The wreck was found by Greek fishermen in 1982 at a depth of 91m and was moved in a bay of the island Herakleia. 

Acclaimed researcher Manolis Bardanis (www.naxosdiving.com) is credited with a detailed research on this wreck's history, in cooperation with other historians. 
Another view of the wreck


Παρασκευή, 5 Αυγούστου 2016

The Heinkel He111 of Leros, shot down on 14 November 1943


On 14 November 1943, the crews of two 46 Squadron Beaufighters, Flight Lieutenant D. J. A. Crerar (pilot) with Pilot Officer L. Charles, and Flying Officer B. F. Wild (pilot) together with Flight Sergeant R. W. Gibbons, shared in the destruction of a Heinkel He 111H (8011/6N+EP) of II./K.G. 100. This was shot down north of Leros with the loss of Gefreiter Helmut Grundke (air-gunner).



According to researcher Byron Tesapsides the crew of this ill fated He 111H (6N+EP, W.Nr. 8011) was: Pilot Uffz. Walter Pink, Fw. Kurt Bruder (MIA), BF. Fw. Johann Sonnenschein (wounded), BS. Uffz. Helmut Grundke (KIA)


The fuselage of the He111 at Panteli beach, Leros in 2013. Shortly afterwards the wreck disappeared. Photo Credit: Andrew Clark

READ MORE HERE: WW2 German aircraft shot down in 1943 recovered in Leros


Part of the He111 still remains at a depth of 16 metres and is a popular diving site in Leros.
Photo Credit: http://is-expl.com/explorations/12









Πέμπτη, 4 Αυγούστου 2016

Paying the ultimate price for freedom: Gliders, the Flying Coffins of World War II

Eight members of an Airborne Division, their faces covered with parachute shrouds, lie dead beside the wreckage of their glider, near Hiesville France. 6 June 1944

Signal Corps Photo #ETO-HQ-44-5112
Photo taken by RUNYAN Photo released 17 June 1944.
[This is the 437th TCG glider #1, 7 June 1944 flight. Glider Pilots were F/O Richard G. Mercer T-60767 Pilot and 1st Lt. George G. Parker O-349331 as Co-Pilot. Lt. Parker later went on to fly a glider into Holland (Market Operation) in September '44 and Germany (Varsity Operation) in March '45.]

"Flying coffins." "Tow targets." Pilots and glider-borne infantry had colorful and well-earned nicknames for their ungainly planes. But according to at least one veteran flight officer, the most common moniker for the combat glider was way off base: "Silent Wings."


Without a doubt, the Normandy invasion was the most important operation in WW2. After invasions in the "soft under belly" of the German Fortress Europe, an attack on the west coast was imminent. The idea of where and how was the biggest secret.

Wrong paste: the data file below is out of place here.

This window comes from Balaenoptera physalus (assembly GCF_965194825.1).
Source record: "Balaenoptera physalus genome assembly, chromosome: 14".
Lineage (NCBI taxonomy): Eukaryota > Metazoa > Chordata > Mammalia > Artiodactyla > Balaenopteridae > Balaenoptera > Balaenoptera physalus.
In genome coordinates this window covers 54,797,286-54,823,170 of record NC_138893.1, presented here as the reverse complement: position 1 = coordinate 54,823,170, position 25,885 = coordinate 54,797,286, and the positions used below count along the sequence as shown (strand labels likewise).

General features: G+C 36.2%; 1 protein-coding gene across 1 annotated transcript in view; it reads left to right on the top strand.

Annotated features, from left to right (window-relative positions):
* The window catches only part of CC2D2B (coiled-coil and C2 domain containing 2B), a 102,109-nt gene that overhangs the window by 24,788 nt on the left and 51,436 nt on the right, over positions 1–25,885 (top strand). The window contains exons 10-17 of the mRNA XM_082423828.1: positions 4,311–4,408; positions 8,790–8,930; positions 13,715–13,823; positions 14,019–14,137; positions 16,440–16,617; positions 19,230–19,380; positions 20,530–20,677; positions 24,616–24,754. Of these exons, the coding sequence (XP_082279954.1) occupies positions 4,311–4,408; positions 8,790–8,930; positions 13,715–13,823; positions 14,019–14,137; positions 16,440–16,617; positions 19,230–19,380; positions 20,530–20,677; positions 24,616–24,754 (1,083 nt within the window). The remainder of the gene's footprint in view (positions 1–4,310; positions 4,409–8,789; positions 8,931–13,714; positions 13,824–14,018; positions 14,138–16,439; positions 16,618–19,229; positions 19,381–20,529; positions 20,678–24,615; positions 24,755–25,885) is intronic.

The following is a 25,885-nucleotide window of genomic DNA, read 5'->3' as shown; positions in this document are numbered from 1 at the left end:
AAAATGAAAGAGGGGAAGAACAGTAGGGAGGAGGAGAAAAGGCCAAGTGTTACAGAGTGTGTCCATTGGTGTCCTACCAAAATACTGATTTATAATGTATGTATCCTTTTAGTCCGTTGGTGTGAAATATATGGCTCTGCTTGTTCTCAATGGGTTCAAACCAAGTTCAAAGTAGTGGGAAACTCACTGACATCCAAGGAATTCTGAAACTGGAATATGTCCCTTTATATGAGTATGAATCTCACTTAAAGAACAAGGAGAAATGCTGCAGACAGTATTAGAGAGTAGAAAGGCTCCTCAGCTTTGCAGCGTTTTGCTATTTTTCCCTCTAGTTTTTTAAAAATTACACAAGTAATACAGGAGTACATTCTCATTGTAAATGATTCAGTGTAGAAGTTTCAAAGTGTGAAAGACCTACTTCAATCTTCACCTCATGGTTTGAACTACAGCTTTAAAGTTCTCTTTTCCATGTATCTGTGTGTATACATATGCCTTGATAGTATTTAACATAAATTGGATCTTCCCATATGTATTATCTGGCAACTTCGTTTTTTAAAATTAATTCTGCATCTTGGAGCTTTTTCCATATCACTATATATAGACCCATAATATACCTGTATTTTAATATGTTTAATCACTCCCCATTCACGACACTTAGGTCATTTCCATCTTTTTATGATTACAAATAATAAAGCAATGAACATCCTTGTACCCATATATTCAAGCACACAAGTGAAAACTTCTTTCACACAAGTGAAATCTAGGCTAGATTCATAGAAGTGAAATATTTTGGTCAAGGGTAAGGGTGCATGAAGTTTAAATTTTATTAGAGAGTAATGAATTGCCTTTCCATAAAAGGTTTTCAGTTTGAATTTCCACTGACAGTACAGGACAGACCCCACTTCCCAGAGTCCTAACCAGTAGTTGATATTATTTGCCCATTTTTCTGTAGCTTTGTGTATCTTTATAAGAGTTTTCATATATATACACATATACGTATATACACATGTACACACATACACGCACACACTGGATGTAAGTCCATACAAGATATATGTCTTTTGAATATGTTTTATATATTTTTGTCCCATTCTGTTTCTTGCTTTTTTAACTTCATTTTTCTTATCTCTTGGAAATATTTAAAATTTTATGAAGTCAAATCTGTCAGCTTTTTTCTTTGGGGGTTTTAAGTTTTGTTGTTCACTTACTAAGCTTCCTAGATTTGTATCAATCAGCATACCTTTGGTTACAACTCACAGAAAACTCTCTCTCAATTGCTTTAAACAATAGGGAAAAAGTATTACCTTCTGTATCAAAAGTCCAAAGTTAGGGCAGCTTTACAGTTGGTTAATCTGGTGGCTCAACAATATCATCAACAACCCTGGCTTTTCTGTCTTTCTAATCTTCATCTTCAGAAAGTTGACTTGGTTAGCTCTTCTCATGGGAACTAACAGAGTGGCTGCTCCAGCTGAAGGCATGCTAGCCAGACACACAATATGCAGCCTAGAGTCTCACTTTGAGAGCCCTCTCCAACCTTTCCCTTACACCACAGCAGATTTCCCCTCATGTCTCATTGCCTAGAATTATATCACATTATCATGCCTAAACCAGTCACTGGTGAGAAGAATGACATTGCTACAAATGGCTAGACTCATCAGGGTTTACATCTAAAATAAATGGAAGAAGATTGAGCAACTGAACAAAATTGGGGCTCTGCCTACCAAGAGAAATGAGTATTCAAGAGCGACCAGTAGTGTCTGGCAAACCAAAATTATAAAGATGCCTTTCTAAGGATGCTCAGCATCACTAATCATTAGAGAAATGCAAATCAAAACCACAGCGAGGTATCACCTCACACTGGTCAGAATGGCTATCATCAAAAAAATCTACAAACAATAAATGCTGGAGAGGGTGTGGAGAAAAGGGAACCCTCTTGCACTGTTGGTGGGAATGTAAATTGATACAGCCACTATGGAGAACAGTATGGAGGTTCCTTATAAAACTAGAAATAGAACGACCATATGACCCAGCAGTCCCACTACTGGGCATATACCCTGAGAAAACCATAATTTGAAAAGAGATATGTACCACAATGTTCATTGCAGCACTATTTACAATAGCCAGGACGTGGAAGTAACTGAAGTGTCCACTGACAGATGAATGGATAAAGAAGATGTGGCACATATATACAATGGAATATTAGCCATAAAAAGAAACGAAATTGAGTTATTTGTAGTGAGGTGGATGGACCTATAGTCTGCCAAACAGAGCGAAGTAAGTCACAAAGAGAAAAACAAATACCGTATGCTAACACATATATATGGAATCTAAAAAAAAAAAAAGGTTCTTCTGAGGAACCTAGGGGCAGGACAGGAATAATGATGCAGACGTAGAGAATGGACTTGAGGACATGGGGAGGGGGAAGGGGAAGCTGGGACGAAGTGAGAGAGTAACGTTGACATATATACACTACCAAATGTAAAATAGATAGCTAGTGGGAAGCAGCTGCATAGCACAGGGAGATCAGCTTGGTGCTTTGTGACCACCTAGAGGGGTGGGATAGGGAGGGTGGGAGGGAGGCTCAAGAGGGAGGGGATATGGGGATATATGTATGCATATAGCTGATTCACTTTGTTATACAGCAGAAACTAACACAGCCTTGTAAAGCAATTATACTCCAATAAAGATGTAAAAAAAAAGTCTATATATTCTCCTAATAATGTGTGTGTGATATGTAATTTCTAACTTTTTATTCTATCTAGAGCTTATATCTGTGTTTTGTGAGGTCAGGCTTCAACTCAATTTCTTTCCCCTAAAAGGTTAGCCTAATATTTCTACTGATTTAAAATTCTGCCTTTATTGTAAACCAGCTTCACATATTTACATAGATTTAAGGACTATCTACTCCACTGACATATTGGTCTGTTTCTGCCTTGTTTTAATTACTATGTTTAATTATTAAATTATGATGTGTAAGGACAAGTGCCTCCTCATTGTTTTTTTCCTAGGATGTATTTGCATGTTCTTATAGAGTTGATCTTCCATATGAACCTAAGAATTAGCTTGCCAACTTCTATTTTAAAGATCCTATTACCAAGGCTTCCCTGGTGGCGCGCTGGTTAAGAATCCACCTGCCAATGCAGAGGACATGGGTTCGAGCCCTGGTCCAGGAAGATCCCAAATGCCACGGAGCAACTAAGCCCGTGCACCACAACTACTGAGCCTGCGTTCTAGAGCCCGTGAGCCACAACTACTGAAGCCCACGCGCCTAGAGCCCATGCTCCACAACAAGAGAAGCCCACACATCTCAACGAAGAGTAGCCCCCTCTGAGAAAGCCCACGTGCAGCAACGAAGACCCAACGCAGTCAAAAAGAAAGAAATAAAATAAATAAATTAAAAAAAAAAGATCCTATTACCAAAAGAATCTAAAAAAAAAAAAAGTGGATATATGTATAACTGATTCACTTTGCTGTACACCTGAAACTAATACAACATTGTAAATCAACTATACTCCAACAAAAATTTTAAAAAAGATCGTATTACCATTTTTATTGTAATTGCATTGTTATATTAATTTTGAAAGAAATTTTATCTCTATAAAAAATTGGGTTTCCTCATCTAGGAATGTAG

That airborne troops were to be used was no secret. 

Since the development of Airborne operations by the German in 1940, almost all major invasions and campaigns were executed with the use of airborne forces. 

Now, the largest airborne operation up to that time was planned. 

A British Airborne Division was to land on the east side. Their goal was to protect the flank of the invasion beaches, to capture some bridges and German batteries. 

This resulted in one of the best glider landings throughout the war as in the opening stage of the invasion, British gliders landed yards from the bridges that were to be captured by the Glider Infantry carried in by the gliders. 

Today, the Pegasus Bridge is one of the most important historic places in the area of the British landings.

On the other end of the invasion beaches were the landing grounds of the US Airborne Divisions. 

Two divisions were to land on the Cotentin Peninsula. The focus was to capture important bridges and causeways. 

The causeways were the routes for the invasion forces to get out of the beach area and reach the hinterland. Bridges are important as they are needed in offensive operations to advance or in defensive operation to block the enemy from crossing a river.

The first gliders were to arrive in this area in the early hours of June 6, 1944; in two lifts, one flown by the 434th Troop Carrier Group and a second by the 437th Troop Carrier Group. 

These glider missions each had their own code name. The first two were Chicago (434th) and Detroit (437th). 

The gliders all landed in the dark. Without all the Pathfinder beacons set, flying through a cloudbank and enemy fire and the darkness, it was difficult to find the landing zone. 

The presence of trees, hedgerows and Rommel Asparagus made these night landings difficult to carry out. 

The lead glider of the mission crashed into a hedgerow, killing two of the four occupants, including General Pratt of the 101st Airborne Division. 

German reactions, the dark, all contributed to a hectic appearance of the Normandy battlefield where small groups of Airborne roamed around to find their units and objectives. On these first two missions, American CG-4A Waco"s were used.